Melanoma patients deliver petition to parliament

7:48 am on 2 March 2016

Patients with advanced melanoma told the government today they need the immunotherapy drug Keytruda and they need it soon.

At least 40 patients and their families presented a petition to Health Minister Jonathan Coleman at Parliament demanding access to the hotly-debated drug.

Watch the Leisa Renwick interview on Checkpoint here:

A petition signed by 11,085 people was presented to Dr Coleman by Leisa Renwick.

Tauranga-based patient with advanced melanoma, Leisa Renwick, outside Parliament today to present a petition to Health Minister Jonathan Coleman.

Tauranga-based patient with advanced melanoma, Leisa Renwick, outside Parliament today to present a petition to Health Minister Jonathan Coleman. Photo: RNZ / Karen Brown

After handing over the petition she told Checkpoint with John Campbell time was running out for many of the people at parliament today.

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"There's nothing else for melanoma patients, there's no other hope but for these drugs, and melanoma is such a fast-acting disease if it [the decision] takes a couple of months people will be dead."

Ms Renwick said if money could be spent on a flag referendum it could be spent on saving lives.

"If we have money to spend on that, surely we have money to spend saving people's lives and if not, tell them the flag is more important than they are, that farms in Saudi Arabia are more important."

An American cancer specialist Dr Antoni Ribas told Checkpoint with John Campbell he urged Dr Coleman to provide an effective funded treatment in November when he was here for a summit.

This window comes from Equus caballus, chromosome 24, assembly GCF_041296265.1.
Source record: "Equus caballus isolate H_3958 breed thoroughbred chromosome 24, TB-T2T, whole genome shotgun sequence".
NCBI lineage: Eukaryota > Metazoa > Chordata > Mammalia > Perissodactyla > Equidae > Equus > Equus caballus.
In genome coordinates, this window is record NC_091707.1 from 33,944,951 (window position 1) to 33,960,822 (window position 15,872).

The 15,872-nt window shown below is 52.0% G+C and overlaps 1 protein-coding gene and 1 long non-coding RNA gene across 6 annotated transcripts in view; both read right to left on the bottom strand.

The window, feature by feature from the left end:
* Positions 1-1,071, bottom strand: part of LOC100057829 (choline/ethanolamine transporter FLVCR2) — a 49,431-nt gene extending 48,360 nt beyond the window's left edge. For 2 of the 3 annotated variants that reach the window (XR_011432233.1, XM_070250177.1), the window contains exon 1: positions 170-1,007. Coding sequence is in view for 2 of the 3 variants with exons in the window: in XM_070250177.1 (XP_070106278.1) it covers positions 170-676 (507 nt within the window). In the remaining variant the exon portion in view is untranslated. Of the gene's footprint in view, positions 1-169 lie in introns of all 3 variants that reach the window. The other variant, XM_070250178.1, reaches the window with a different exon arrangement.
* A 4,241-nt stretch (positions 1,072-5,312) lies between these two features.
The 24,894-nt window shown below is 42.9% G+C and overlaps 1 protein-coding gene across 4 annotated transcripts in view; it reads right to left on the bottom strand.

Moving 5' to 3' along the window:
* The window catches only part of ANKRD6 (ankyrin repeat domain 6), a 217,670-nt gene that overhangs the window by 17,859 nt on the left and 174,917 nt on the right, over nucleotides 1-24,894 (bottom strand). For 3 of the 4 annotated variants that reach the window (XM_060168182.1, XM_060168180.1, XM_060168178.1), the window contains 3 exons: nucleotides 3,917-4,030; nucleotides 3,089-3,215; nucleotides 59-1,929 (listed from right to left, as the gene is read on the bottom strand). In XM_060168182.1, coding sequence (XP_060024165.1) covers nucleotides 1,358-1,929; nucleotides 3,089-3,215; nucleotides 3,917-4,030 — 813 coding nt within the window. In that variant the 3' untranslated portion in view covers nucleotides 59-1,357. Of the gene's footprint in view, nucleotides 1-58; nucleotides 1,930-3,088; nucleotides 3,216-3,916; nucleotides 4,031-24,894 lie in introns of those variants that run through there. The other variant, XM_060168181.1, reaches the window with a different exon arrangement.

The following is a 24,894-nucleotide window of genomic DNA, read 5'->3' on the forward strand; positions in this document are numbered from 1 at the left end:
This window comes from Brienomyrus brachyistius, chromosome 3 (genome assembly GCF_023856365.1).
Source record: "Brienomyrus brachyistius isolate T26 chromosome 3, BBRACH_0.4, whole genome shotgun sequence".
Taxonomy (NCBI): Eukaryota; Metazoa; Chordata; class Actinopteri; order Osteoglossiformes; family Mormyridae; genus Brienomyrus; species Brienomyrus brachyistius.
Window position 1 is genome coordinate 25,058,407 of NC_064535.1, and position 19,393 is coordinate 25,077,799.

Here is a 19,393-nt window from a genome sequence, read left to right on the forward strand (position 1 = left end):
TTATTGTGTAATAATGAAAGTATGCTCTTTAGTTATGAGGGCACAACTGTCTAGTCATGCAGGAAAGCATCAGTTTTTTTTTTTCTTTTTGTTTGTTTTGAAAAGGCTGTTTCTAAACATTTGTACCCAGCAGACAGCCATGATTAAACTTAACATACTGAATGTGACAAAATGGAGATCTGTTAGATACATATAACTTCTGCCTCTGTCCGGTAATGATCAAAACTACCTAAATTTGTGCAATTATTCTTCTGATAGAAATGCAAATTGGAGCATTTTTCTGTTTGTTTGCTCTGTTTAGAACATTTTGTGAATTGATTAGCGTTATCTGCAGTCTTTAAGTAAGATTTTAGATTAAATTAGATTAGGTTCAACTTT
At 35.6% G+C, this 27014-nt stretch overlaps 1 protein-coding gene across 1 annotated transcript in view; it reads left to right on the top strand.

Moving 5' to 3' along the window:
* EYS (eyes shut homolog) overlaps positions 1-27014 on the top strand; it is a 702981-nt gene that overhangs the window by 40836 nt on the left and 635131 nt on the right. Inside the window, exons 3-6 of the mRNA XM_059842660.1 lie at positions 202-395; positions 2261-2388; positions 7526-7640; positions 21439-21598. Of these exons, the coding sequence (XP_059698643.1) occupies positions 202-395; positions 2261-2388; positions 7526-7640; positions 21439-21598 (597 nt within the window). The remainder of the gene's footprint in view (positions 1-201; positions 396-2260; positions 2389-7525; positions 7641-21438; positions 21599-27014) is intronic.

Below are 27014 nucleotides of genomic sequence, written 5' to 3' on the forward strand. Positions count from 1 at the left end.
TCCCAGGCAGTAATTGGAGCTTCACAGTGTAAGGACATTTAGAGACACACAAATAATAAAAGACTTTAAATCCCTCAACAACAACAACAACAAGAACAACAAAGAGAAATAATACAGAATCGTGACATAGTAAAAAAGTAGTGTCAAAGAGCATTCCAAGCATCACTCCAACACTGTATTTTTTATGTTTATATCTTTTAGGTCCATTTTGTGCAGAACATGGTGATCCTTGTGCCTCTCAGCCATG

He was among a group of specialists who met Dr Coleman to discuss their worries.

He told Checkpoint that chemotherapy, using dacarbazine, is presently the only option for melanoma patients, but it is ineffective.

"I was appalled by the country with the highest incidence of melanoma being stuck with a chemotherapy drug, a four year old drug, when there's many others that have been proven to be superior."

He described dacarbazine as "marginally efficacious."

"You could make an argument that in some patients it's not even worth trying."

Dr Coleman also appearing on Checkpoint said he was optimistic a new treatment would be funded.

"Something inevitably is going to happen in this area in terms of Pharmac funding a melanoma drug, but they're in complex commercial negotiations, they've just got to work through those."

He said Pharmac's money was all spoken for so it was a matter of getting more money into the agency in the May budget.

He said Keytruda was not the only option and Pharmac would consider all available therapies as the science was moving so fast.

"We're moving on to this new class of drugs, we weren't having this debate a year ago. We are now. So there's going to be more of these drugs, there's a number of drugs in the same class as Keytruda.

"Pharmac has to work out which will be the most effective for the greatest number of people."

Dr Coleman said it was "very, very likely" there would be more money for Pharmac in the Budget.

"No final budget decisions have been made, but I will be strongly advocating that we need more money for Pharmac - but I can't guarantee Keytruda will be funded, but it looks like a melanoma treatment is on the way, they've just got to work out which is the best possible one."

Dr Coleman said Pharmac was in negotiations with a number of drug companies and that the government would stand at arms-length from Pharmac and let it make a decision that was in the best interests of the greatest number of New Zealanders.

A patient with advanced melanoma, Jeff Patterson, at Parliament with his mother, Anita Woodger.

A patient with advanced melanoma, Jeff Patterson, at Parliament with his mother, Anita Woodger. Photo: RNZ / Karen Brown

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